I had hit my limit. The arguments, the political rants, the click bait, the pictures of people’s weird injuries. (Why do people feel the need of posting pictures of their recent stitches or their whole family with pink eye? Nobody wants to see that!) So I said farewell to FaceBook and deactivated my account. Next, I took Pinterest and the rest of those little app icons just trying to connect me with the world off of my phone. It was a social experiment of my own doing.
The first couple of days I felt free. Free from people’s opinions, slanted articles, and pictures of the cool places they had recently visited. I got more done during the day. I felt more engaged with my family. It was like thrusting a burden from off my shoulders. Give me a meadow of wildflowers, because I would have happily skipped through it praising joy to my new way of life.
Around the third day, I started to feel a pull. I wonder how so and so is doing? I need to remind my neighborhood group of an upcoming event on our FaceBook group, hmmm. What is that recipe again that I found once on Pinterest? I found myself prodding my husband to look up certain events or recipes online for me. He joked that just how when I go off sugar, he generally gains a few pounds from eating all the treats to get rid of them, that now he was spending extra time on social media because I was avoiding it.
After the week one, I started having deer in the headlights moments. During a play date as we wrestled our toddlers, my friend brought a recent political mishap, wanting to know my thoughts. I had no idea what she was talking about. A few days later my sister texted me to inform me that an extended member of the family passed away. It was the first I heard of it, but she had seen it in the town square of Facebook.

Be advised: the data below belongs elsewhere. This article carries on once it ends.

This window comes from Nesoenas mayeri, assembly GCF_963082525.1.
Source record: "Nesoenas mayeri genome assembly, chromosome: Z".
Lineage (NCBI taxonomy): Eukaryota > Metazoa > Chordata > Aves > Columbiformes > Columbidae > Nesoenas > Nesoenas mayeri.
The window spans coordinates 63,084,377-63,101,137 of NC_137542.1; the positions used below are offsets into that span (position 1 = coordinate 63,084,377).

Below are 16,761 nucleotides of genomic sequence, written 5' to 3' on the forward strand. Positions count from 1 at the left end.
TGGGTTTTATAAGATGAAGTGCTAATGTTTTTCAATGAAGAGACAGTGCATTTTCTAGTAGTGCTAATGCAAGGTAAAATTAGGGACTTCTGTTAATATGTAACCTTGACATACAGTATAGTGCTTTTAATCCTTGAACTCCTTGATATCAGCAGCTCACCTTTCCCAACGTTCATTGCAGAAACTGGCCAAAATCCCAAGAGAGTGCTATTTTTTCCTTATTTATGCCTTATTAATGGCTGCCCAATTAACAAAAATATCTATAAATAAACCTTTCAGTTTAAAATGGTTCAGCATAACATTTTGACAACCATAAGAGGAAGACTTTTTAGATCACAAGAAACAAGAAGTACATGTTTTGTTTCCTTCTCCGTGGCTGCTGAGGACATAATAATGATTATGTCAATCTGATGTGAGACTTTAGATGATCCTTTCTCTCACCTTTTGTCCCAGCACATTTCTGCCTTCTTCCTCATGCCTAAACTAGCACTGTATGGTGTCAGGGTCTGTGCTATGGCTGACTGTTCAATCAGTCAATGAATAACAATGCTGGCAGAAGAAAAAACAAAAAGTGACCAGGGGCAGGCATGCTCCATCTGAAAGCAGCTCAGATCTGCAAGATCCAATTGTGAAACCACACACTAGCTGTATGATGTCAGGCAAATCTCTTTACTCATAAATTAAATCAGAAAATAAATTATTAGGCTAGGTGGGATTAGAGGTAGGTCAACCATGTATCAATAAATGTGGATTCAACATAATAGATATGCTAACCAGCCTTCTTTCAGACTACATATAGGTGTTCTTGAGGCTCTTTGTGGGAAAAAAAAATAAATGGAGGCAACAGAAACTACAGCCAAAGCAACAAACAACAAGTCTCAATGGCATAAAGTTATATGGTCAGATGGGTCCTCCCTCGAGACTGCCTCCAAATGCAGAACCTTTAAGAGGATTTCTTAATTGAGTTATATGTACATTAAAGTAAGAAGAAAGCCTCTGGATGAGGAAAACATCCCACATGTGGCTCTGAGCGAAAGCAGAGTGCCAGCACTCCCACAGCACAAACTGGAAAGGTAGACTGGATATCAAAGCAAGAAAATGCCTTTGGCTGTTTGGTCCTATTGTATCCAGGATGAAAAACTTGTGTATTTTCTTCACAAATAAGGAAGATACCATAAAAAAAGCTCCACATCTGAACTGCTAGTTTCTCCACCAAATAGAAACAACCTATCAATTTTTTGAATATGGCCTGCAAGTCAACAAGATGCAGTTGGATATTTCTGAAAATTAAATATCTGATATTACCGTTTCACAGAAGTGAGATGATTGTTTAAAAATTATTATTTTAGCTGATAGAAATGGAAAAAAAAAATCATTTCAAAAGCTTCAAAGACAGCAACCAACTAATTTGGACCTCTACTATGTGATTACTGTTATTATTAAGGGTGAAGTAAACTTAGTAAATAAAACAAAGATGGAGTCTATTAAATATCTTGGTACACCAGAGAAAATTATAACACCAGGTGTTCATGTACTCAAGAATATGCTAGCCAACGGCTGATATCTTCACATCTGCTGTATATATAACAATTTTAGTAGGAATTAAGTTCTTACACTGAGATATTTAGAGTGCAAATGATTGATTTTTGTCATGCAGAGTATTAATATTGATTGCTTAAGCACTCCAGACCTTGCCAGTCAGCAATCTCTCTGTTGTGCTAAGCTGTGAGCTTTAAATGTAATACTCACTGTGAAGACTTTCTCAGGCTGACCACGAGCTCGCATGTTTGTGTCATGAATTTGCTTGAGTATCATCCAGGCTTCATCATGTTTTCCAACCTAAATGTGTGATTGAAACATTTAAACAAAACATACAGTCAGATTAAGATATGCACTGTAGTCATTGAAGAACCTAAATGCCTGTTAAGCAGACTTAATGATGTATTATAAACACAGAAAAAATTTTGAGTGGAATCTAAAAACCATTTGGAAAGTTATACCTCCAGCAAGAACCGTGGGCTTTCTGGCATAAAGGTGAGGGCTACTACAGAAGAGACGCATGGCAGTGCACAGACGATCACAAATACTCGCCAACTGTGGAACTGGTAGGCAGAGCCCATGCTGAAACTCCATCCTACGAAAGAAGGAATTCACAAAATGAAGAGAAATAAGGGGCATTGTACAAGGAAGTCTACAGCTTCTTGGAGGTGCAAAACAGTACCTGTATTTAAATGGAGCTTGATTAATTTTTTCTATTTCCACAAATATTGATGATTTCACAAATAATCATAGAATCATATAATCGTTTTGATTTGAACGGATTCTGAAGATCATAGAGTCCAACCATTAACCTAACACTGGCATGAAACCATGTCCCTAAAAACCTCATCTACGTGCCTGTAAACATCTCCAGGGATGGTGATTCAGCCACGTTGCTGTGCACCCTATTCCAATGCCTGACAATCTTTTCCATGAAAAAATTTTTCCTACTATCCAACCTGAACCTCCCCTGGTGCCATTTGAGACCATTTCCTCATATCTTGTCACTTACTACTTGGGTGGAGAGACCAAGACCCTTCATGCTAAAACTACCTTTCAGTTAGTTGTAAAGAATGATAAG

After two weeks, I signed back in. Facebook sent me a cheery automated email welcoming me back. Pinterest, Instagram, all of them, shared glowing salutations from my phone. I don’t regret my short breakup with social media. A rest from the noisy online world was good for my overtired brain. I experienced firsthand that ignorance can be bliss, but is that really the right course of action? The exchange of information and communication has mainly moved to online. While it’s nice to miss the bad, it isn’t great to miss the good or important. I’m still on the fence of idealizing the idea of moving to some remote island away from it all. Or throwing myself in the thick of it, like today, and shouting my voice out into the noisy crowd of the internet to be heard. Which is the best way? Most days, it’s hard to say.
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